I’d recommend a SAW 75Mhz 50ppm as a first choice, and you can fit a jumper on the board to disable it and feed in other clocks. The SAW is the best sounding clock I’ve heard.

Anything between 40Mhz and 100Mhz should work, and even lower frequencies will usually work with low sample rates such as CD, perhaps after a warm up period.

If your I2S source has a clock between these frequencies you can tap that and feed it into this board for “synch” operation. Of course, the quality of this clock matters too.

You don’t need to buy a clock if you buy either of these two usb_i2s cards (from the same seller) because they have clock outputs (45.1584Mhz and 49.152Mhz) to connect to this DAC for synch operation.
Standard output 
24bit 192kHz USB to I2S PCB CM6631/A w/Ultralow noise 6.5uV regulator for ES9018 | eBay
Isolated output 
Isolated 24bit 192kHz USB to I2S/SPDIF CM6631A PCB for ES9018 AK4399 PCM1794 | eBay
However, routing the clock through ordinary wire will degrade the signal and the sound quality. So you might decide to try RF cable and a u.fl socket. Keep the RF cable under 10cm, and as short as practical, because cable has capacitance and this loads the clock and degrades the signal.

For asynch, having tried over 6 clocks now, I’d recommend the Epson SAW 75Mhz 50ppm as suggested above. It’s actually better than the much more expensive Crystek CCHD-957 imo. I even prefer it to synch from the CM6631A.

SAW – Epson XG-1000CA series (low ppm is better)
$6 for 75Mhz 50ppm or
$5 for 50Mhz 100ppm or
$5 for 100Mhz 100ppm

5 ferrite beads; through hole $1 for 5

One or two 3.3V power supplies, minimum 500mA

One of these 3.3V supplies should have a very low output impedance, and be adjustable and so you can try increasing the supply voltage for the analogue part of the DAC IC ; AVCC ; don’t exceed 4V, and aim for about 3.8V max, power consumption and heat dissipation all increase with higher voltages. The other needs to be very low noise, like the Super Teddy Reg.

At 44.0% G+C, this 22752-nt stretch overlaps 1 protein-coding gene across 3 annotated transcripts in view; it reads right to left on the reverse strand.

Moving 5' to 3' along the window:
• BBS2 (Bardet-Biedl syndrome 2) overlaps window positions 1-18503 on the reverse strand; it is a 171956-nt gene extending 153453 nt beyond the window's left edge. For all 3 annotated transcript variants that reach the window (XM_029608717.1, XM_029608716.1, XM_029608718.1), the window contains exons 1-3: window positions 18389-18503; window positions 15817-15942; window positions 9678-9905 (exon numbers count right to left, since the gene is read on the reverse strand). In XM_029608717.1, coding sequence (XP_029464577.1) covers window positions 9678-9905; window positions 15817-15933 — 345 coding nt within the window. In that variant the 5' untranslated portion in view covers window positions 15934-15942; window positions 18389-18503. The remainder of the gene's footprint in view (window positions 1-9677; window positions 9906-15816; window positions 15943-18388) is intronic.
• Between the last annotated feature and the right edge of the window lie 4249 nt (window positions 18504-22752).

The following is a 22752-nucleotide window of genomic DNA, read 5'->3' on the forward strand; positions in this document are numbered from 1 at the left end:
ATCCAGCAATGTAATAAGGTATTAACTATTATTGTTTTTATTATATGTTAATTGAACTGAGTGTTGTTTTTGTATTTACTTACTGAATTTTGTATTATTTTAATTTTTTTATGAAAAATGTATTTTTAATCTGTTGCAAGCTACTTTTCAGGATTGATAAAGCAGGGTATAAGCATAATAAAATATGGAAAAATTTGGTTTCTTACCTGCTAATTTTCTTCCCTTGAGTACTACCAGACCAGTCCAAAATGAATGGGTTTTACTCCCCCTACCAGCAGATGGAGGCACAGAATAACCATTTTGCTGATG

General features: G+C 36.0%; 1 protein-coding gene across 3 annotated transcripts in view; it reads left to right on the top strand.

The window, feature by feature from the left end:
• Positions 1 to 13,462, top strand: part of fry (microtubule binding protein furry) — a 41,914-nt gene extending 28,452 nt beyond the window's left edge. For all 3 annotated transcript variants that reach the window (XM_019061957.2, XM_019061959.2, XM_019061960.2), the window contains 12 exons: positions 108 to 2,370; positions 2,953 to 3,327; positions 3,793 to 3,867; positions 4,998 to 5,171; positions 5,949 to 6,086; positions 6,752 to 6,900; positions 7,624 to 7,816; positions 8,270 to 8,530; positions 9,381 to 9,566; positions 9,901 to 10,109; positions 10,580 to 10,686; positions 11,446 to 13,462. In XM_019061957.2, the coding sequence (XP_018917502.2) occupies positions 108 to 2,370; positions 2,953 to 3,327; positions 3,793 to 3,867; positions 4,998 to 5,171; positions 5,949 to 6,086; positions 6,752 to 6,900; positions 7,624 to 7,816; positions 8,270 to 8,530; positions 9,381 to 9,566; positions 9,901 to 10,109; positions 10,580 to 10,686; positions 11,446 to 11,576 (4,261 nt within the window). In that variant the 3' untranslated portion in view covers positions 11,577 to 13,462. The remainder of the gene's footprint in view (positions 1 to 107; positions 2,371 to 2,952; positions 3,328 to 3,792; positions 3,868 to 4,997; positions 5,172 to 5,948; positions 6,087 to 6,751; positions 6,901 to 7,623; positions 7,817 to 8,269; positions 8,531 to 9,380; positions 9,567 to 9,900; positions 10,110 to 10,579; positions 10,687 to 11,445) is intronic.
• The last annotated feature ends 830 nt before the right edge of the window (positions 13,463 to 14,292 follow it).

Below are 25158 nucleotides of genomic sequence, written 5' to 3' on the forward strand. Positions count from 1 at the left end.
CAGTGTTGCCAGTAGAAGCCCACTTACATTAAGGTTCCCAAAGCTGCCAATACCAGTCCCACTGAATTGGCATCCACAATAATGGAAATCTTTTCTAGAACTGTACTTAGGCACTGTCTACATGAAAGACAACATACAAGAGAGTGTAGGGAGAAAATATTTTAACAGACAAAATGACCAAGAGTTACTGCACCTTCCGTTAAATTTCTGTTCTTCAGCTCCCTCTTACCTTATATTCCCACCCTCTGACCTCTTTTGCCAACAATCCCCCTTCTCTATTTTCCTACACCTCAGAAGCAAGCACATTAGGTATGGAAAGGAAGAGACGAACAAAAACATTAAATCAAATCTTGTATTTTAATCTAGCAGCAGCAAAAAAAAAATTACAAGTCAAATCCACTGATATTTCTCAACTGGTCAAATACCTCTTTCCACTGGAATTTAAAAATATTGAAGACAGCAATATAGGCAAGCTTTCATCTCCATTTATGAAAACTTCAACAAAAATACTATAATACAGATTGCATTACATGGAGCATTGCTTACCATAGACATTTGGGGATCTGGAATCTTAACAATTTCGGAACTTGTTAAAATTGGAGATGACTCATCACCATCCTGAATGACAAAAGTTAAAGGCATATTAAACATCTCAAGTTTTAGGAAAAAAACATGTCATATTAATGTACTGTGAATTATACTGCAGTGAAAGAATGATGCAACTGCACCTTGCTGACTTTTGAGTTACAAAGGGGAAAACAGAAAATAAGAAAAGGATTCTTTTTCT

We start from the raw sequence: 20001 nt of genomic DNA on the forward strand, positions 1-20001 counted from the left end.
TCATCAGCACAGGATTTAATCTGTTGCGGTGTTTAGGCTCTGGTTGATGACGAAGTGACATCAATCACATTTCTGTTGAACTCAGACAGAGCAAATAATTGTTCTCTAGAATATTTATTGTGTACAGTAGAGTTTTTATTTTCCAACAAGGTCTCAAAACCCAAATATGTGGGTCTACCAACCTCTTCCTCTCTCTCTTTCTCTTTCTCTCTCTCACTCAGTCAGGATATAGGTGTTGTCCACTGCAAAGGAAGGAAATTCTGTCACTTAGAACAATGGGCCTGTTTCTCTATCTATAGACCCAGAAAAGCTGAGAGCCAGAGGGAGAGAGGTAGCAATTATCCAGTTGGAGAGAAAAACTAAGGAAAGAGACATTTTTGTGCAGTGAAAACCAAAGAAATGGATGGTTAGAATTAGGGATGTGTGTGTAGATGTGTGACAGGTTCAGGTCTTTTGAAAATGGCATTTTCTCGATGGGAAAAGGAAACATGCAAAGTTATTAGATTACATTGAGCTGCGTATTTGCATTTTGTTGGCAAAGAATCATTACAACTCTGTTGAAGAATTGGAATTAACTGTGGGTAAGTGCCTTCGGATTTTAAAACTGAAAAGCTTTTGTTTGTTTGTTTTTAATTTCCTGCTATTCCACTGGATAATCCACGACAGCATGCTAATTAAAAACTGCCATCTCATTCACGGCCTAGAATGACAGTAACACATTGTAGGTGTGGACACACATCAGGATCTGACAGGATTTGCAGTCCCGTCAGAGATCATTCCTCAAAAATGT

One +/- 15V or +/-12V power supply for the op amps, minimum 70mA

There’s an almost unlimited choice.

Search for regulator in Sound & Vision on Ebay… e.g this Kubota : Kubota low noise regulator full blown version kit !! | eBay
or this 
PRECISION +/-18VDC ~ 60VDC 50 ~ 500mA SHUNT REGULATOR! | eBay It’s a TL431 based shunt regulator, or this simple 7815/7915 Power Supply Board,Module,Kit,PCB,Based on 7815 7915 IC | eBay and this 317/337 xy LM317 337 dual power adjustable power supply board kit -18 | eBay

Examples of excellent diy regs:

AMB’s Sigma11 and Sigma22 are excellent series regs.
The &sigma;22 Regulated Power Supply
The &sigma;11 Regulated Power Supply

Of course, you’ll need a transformer.

You’ll need a 0-9 AC V @ 7VA minimum, and 15-0-15 @ 3VA minimum.

For example :
$17 for 18VA 
or try a transformer like this :

So the power supplies should cost around $70-80 for this DAC. 

Here is the DAC nearly finished :

DAC built with Sigma11 Regulator

Here is another of the DAC in a case :

The Finished DAC

A photo of the rear with silver-plated output connectors and usb input :